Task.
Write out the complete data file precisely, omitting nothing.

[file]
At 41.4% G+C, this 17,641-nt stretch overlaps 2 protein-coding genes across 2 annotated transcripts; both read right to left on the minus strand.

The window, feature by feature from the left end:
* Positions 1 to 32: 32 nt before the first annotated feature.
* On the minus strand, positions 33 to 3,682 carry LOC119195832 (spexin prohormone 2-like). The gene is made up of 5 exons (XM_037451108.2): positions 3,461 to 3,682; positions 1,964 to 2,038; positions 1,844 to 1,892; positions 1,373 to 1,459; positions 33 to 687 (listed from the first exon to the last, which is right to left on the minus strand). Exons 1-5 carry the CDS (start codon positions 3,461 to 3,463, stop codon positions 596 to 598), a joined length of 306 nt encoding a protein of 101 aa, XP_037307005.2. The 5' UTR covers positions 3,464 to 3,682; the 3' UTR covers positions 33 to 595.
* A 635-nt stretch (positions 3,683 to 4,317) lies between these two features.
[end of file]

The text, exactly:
At 41.4% G+C, this 17,641-nt stretch overlaps 2 protein-coding genes across 2 annotated transcripts; both read right to left on the minus strand.

The window, feature by feature from the left end:
* Positions 1 to 32: 32 nt before the first annotated feature.
* On the minus strand, positions 33 to 3,682 carry LOC119195832 (spexin prohormone 2-like). The gene is made up of 5 exons (XM_037451108.2): positions 3,461 to 3,682; positions 1,964 to 2,038; positions 1,844 to 1,892; positions 1,373 to 1,459; positions 33 to 687 (listed from the first exon to the last, which is right to left on the minus strand). Exons 1-5 carry the CDS (start codon positions 3,461 to 3,463, stop codon positions 596 to 598), a joined length of 306 nt encoding a protein of 101 aa, XP_037307005.2. The 5' UTR covers positions 3,464 to 3,682; the 3' UTR covers positions 33 to 595.
* A 635-nt stretch (positions 3,683 to 4,317) lies between these two features.